But then God comes down, all the way down, gathers us up into the life of God, and teaches us how to create “win/win” scenarios! Be a servant and serve the common good. Insist that everyone can win and no one is thrown to the side of the road. A point of view such as this comes from God.

Now, when Christ took the form of a slave or servant, we might think this is the opposite of God, but it is not. You want to know who God is, look at Jesus. Look at the servant, the hotel cleaning maid, or the lady serving chicken.

Now, to fully appreciate what Paul is suggesting here about God, we need to examine how his audience in the city of Philippi would have understood these words. Philippi could be divided into two groups: slave or free. Slaves in Philippi had more rights than slaves from our recent past – they were indentured servants, really – but slaves, nonetheless.

Now, in the Philippian world, if someone was free but did not have a slave, they were only marginally free. In pre-modern times, if you didn’t have someone to do the menial tasks of life – cooking, cleaning, obtaining food every day, washing clothes, and the like – you may have been technically free, but you didn’t have much free time. Without a slave, people in Philippi were typically bound to a largely private life, tied to the home front and to their own family, not able to pursue other things.

But for those who could afford a slave or slaves, they were free to leave the house and assemble in the public square. It was in the public square that free men gathered to discuss the state of their community and then take action on behalf of the common good. This is, in part, how the city of Philippi was run. In Philippians 1:27, Paul writes to the followers of Christ in Philippi that they are to live their lives “in a manner worthy of the gospel of Christ.” This is the phrase translated from the Greek word, polituesthe, from which we get the word “politics.” What it meant in that context was that free men would gather to discuss and deliberate on behalf of the interests of their citizens. They were serving their neighbors!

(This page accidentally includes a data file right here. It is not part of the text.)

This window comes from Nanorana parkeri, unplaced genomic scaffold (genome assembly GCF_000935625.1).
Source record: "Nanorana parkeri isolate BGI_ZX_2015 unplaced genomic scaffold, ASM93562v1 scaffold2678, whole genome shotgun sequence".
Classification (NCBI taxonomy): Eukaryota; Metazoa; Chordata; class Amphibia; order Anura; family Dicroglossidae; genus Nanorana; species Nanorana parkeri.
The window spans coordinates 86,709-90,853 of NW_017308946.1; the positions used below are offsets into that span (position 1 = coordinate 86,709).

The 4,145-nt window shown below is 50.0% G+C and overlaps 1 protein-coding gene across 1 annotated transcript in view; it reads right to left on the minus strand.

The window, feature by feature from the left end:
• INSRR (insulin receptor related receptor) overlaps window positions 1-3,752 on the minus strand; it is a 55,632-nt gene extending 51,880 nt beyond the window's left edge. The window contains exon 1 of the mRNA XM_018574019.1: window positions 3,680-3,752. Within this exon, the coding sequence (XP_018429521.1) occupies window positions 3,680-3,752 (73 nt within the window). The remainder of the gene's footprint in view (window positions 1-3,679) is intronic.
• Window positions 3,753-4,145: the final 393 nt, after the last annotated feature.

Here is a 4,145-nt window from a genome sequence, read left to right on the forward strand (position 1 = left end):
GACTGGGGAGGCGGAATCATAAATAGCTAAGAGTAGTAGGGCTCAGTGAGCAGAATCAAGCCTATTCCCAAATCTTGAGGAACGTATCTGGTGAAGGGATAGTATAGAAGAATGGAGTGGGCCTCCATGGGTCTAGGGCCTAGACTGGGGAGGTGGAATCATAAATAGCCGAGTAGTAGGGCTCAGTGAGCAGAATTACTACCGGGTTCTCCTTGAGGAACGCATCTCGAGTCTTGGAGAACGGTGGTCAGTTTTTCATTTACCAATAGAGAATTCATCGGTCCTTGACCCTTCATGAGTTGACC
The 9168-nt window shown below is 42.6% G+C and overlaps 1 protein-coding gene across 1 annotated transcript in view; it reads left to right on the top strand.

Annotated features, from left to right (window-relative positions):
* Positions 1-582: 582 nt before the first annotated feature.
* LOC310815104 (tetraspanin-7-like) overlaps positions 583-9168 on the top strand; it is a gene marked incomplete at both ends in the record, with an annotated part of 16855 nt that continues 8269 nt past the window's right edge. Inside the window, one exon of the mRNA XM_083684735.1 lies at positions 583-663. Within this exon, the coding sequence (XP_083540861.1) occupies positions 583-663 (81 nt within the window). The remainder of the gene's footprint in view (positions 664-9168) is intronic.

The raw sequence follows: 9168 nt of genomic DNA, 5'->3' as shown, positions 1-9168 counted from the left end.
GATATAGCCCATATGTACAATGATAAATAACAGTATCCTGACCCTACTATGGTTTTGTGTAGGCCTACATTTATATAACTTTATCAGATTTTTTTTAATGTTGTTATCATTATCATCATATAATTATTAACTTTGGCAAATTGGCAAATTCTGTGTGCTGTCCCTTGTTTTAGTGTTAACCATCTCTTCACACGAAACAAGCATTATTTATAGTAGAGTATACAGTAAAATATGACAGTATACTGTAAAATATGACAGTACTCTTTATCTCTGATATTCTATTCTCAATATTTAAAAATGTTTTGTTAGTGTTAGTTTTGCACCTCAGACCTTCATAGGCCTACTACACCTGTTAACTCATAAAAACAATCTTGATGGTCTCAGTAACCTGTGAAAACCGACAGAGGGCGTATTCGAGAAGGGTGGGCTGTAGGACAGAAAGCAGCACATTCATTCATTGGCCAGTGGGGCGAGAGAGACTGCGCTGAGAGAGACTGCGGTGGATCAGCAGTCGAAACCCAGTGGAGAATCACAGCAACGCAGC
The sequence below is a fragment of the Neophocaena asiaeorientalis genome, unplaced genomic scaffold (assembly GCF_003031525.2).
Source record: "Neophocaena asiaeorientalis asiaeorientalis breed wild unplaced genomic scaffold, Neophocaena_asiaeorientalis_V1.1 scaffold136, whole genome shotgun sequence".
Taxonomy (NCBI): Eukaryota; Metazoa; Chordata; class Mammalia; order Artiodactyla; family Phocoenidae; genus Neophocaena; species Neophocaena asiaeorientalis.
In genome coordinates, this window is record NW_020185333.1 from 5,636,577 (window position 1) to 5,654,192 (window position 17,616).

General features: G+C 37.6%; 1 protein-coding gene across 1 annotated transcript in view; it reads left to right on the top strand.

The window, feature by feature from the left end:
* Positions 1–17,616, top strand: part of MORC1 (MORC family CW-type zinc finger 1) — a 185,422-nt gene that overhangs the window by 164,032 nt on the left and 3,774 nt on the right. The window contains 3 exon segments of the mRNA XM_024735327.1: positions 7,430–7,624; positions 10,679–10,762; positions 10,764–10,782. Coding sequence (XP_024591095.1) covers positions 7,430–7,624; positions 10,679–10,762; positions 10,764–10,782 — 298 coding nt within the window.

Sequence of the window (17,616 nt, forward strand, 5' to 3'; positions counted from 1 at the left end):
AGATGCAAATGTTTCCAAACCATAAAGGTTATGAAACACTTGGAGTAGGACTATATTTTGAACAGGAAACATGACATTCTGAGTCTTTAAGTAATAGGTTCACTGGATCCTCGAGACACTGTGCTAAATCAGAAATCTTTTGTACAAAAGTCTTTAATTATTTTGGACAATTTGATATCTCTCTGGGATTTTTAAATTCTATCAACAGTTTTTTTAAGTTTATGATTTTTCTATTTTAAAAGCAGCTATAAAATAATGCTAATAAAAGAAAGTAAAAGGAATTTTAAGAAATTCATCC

It’s important to point out here that these verses do not constitute an endorsement of slavery. Rather, they are an affirmation of the value of those at the bottom and the value of the work they do.

What cannot be lost here is that the free men could leave the house and gather to engage in mission because their slaves made them free. Without a slave, you would not have that free time to assemble.

Now Paul is telling the new Christians in this Greek city that God in Jesus became a slave in this world. And who do you think the audience is who is reading this letter? Free men who had slaves. Free men who were free to assemble at church because of those slaves. And now Paul is saying God took the form of one of their slaves, the very ones who set their masters free.

Also, Paul is using an analogy here. Jesus didn’t actually become a slave to anyone in his life, and again, slavery is not being endorsed as an institution, even though it is assumed by the writer as a part of their world. But Jesus did come into this world to become fully invested in the human condition in its most lowly expressions, meaning God stands with the lowliest in our world. It also means that just as slaves and servants have always freed people to assemble publicly to be in mission, so too, does Christ come to us as a servant who sets us free. But free for what?

To live lives that are worthy of the good news of Jesus, Paul tells us in Philippians. Which means to gather in community and discern what God is calling us to do on behalf of our neighbors. So our callings, you see, are not a burden, but a blessing. Our callings, how God is at work in us working for his purpose, is one of the glories of our freedom. And in our freedom, don’t forget the lady serving chicken or the maid cleaning your hotel room. What they do is closer to the heart and mind of Christ than we can imagine! Amen.

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Pastor John is Mt. Carmel’s Senior Pastor.